I Pledge Allegiance
By: Carolyn Hileman
I pledge allegiance to the old man in the wheel chair, to old to turn back time, to a time when he knew nothing of the world we know today where nothing matters anymore until you get your way. I pledge allegiance to the wrinkles on his face, brought on by years of worrying if he could pay his bills. I pledge allegiance to those strong hands that roll him where he goes, they have been his only friend since that battle long ago.
I pledge allegiance to the mother who has kept her sons room exactly the same as the day he left, who has run her hand across his picture every day and wept. I pledge allegiance to his wife who must raise their son on her own, in a world that calls his father murderer and his foes the chosen ones. I pledge allegiance to the daddy so proud to see his son, all dressed up in his uniform, who now wonders what he has done. He raised his child to believe in God, country and home and sent him away to fight for it so protestors could invade his home.
I pledge allegiance to the little boy who still salutes the flag, even though his friends laugh at him and he teachers preach the countries ills. I pledge allegiance to the old woman who lives all alone and has no one to share the stories of the hardships she endured to see our soldiers safely home. She is old and frail now and no one listens anymore to the stories of the sacrifice that they made during their war. I pledge allegiance to the man who can still fit into his uniform, who volunteered, yet denied to serve once again for Americaâ€™s side.
You see when you pledge allegiance you are not swearing your allegiance to some piece of cloth; you are swearing allegiance to the generations of Americans who have gone before you and those who will follow. You are not just repeating words for the sake of repeating them you are making a pact with the fallen heroes of the past and the heroes on the battle field today and those that will follow. You are swearing to uphold the fine traditions of your country and to protect her at all costs. Do not take those words lightly because the fallen heroes are listening and they will know if you mean it. America is not made up by a piece of cloth and a few words, she is made up of men and women boys and girls who steadfastly refuse to allow anyone to come in their midst who would do her harm.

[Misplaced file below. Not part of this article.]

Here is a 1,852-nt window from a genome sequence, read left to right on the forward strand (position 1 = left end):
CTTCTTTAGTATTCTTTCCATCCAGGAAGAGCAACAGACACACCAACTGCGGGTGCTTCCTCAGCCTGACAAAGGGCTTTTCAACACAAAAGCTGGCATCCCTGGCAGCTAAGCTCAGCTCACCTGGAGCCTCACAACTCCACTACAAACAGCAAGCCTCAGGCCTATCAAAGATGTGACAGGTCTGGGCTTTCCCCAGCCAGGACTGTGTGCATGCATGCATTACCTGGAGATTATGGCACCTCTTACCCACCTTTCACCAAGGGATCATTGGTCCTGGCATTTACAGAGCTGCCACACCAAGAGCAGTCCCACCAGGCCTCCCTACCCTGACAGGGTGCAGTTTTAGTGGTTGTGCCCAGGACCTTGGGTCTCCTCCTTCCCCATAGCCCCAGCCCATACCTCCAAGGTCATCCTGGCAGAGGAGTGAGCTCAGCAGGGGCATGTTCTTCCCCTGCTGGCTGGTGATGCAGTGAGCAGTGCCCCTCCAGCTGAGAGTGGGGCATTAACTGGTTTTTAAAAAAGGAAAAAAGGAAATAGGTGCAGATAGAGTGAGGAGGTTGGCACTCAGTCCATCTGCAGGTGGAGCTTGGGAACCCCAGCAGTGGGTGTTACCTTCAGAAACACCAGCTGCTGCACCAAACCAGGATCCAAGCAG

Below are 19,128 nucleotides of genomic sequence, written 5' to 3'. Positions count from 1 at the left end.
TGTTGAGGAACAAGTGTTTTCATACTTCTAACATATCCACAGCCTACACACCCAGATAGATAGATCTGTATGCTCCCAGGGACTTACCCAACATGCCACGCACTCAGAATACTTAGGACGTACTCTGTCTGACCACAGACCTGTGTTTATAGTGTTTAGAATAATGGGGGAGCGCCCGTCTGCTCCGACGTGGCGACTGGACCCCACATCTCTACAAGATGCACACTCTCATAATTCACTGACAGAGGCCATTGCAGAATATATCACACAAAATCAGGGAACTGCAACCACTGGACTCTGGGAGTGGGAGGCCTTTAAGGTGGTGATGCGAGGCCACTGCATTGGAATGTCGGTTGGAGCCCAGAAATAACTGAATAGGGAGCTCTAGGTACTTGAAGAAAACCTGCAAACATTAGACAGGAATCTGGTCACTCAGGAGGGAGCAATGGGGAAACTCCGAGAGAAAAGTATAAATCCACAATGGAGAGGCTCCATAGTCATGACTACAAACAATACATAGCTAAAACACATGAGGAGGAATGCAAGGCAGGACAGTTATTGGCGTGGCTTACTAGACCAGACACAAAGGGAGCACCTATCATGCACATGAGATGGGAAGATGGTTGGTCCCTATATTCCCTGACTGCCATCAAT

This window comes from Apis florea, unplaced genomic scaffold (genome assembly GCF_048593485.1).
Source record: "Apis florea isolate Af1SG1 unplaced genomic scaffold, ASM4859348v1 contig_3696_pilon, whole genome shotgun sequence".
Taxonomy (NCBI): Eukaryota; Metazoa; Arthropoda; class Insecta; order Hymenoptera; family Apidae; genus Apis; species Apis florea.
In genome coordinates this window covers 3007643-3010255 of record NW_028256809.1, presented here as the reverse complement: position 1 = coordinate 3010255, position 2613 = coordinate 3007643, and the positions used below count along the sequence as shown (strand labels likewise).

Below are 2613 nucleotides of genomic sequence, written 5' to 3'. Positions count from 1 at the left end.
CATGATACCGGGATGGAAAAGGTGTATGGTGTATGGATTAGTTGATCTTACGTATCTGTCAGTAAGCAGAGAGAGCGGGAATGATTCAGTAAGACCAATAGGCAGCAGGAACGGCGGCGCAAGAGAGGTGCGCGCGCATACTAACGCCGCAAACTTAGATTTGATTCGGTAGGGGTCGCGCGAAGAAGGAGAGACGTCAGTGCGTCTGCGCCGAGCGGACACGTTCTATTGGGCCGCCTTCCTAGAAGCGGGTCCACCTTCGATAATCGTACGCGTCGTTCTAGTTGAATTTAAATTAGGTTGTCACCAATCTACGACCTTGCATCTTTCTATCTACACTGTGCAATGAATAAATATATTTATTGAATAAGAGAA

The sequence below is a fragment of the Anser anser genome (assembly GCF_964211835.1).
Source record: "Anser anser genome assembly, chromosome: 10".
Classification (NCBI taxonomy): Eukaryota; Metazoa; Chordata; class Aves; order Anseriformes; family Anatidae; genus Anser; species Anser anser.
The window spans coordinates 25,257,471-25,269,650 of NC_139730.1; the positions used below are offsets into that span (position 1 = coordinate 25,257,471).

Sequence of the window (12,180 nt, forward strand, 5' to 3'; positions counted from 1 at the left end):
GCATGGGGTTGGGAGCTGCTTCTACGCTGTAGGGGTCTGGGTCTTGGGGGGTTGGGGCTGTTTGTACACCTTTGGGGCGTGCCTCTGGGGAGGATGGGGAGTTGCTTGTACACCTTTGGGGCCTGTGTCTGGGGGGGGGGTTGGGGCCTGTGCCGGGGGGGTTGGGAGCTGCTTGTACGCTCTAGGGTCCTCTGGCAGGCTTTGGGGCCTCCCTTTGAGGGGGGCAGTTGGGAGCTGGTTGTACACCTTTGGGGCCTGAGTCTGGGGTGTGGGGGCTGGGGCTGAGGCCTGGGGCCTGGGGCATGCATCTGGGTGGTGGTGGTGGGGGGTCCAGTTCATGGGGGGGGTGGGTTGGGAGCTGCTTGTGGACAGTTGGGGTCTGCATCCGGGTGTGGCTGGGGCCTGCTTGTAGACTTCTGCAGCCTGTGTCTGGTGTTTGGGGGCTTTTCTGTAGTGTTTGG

So I pledge allegiance to the wrinkled hand that still salutes the flag, to the old man in the wheel chair who is the only one along the parade route who stands and salutes as the flag marches by. I pledge allegiance to the men who take their hats off when the sweet sound of the National Anthem fills the air, to the women baking cookies and knitting blankets to send to our troops. I pledge allegiance to the children writing letters to those men and women so far from home, with misspelled words and flowers they give them the will to go on. To all of these and more, from the last beat of my heart, though I know it unpopular I will stand and place my hand over my heart and I will pledge allegiance.
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